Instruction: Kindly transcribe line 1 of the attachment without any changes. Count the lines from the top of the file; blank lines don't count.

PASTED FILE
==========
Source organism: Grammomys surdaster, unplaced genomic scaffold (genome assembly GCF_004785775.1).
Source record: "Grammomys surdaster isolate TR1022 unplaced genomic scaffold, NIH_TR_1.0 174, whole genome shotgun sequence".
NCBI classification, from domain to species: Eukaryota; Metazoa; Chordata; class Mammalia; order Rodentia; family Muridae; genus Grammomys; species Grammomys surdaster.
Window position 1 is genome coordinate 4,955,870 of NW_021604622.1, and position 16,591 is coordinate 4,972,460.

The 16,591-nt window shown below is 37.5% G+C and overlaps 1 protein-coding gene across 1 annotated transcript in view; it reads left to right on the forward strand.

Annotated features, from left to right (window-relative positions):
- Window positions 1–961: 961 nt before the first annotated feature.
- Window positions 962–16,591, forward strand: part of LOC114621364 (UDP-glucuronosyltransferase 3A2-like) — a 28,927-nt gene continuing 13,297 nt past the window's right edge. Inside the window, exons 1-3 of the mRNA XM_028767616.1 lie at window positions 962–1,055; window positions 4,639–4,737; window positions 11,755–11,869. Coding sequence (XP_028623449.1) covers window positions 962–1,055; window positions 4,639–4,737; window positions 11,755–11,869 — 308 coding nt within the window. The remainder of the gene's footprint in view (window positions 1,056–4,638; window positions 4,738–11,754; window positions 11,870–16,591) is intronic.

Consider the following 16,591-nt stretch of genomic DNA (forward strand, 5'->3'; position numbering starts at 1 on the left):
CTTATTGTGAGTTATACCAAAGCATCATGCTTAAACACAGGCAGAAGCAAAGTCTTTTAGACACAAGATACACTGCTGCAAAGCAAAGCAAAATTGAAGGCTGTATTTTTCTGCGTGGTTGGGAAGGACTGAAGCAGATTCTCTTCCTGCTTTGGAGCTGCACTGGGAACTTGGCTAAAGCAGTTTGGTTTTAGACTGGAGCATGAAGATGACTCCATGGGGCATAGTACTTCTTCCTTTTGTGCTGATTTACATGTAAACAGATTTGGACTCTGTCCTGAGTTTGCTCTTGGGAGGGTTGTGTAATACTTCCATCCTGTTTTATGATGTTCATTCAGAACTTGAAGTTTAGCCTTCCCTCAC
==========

Source organism: Grammomys surdaster, unplaced genomic scaffold (genome assembly GCF_004785775.1).